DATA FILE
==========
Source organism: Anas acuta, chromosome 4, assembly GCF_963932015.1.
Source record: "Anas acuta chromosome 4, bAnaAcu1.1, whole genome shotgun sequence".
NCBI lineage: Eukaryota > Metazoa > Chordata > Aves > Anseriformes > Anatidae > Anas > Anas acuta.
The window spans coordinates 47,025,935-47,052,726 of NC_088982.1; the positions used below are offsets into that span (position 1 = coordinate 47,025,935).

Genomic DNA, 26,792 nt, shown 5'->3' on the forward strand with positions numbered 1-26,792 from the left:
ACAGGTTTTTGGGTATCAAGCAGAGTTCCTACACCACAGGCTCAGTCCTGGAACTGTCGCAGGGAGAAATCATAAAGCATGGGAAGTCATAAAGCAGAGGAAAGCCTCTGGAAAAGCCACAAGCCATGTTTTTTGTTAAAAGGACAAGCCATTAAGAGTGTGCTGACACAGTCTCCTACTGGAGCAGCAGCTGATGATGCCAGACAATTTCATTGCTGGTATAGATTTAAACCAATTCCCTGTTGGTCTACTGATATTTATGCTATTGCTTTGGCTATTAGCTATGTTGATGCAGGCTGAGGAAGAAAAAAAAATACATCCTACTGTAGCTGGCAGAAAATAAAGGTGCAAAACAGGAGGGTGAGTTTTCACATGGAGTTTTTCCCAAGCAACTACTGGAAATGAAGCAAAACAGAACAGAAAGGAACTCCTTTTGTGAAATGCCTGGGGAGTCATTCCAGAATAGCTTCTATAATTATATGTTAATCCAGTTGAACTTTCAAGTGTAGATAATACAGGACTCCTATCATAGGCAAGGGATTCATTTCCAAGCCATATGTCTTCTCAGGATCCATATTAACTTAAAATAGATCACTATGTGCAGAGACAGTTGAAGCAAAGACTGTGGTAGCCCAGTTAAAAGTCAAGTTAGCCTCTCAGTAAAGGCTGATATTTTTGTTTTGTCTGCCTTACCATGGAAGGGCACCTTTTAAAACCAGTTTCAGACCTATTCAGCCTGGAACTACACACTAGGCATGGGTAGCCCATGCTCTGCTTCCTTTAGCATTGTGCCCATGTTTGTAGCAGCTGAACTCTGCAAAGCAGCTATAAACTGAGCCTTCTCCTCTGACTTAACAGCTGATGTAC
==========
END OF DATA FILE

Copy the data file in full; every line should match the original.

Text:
Source organism: Anas acuta, chromosome 4, assembly GCF_963932015.1.
Source record: "Anas acuta chromosome 4, bAnaAcu1.1, whole genome shotgun sequence".
NCBI lineage: Eukaryota > Metazoa > Chordata > Aves > Anseriformes > Anatidae > Anas > Anas acuta.
The window spans coordinates 47,025,935-47,052,726 of NC_088982.1; the positions used below are offsets into that span (position 1 = coordinate 47,025,935).

Genomic DNA, 26,792 nt, shown 5'->3' on the forward strand with positions numbered 1-26,792 from the left:
ACAGGTTTTTGGGTATCAAGCAGAGTTCCTACACCACAGGCTCAGTCCTGGAACTGTCGCAGGGAGAAATCATAAAGCATGGGAAGTCATAAAGCAGAGGAAAGCCTCTGGAAAAGCCACAAGCCATGTTTTTTGTTAAAAGGACAAGCCATTAAGAGTGTGCTGACACAGTCTCCTACTGGAGCAGCAGCTGATGATGCCAGACAATTTCATTGCTGGTATAGATTTAAACCAATTCCCTGTTGGTCTACTGATATTTATGCTATTGCTTTGGCTATTAGCTATGTTGATGCAGGCTGAGGAAGAAAAAAAAATACATCCTACTGTAGCTGGCAGAAAATAAAGGTGCAAAACAGGAGGGTGAGTTTTCACATGGAGTTTTTCCCAAGCAACTACTGGAAATGAAGCAAAACAGAACAGAAAGGAACTCCTTTTGTGAAATGCCTGGGGAGTCATTCCAGAATAGCTTCTATAATTATATGTTAATCCAGTTGAACTTTCAAGTGTAGATAATACAGGACTCCTATCATAGGCAAGGGATTCATTTCCAAGCCATATGTCTTCTCAGGATCCATATTAACTTAAAATAGATCACTATGTGCAGAGACAGTTGAAGCAAAGACTGTGGTAGCCCAGTTAAAAGTCAAGTTAGCCTCTCAGTAAAGGCTGATATTTTTGTTTTGTCTGCCTTACCATGGAAGGGCACCTTTTAAAACCAGTTTCAGACCTATTCAGCCTGGAACTACACACTAGGCATGGGTAGCCCATGCTCTGCTTCCTTTAGCATTGTGCCCATGTTTGTAGCAGCTGAACTCTGCAAAGCAGCTATAAACTGAGCCTTCTCCTCTGACTTAACAGCTGATGTAC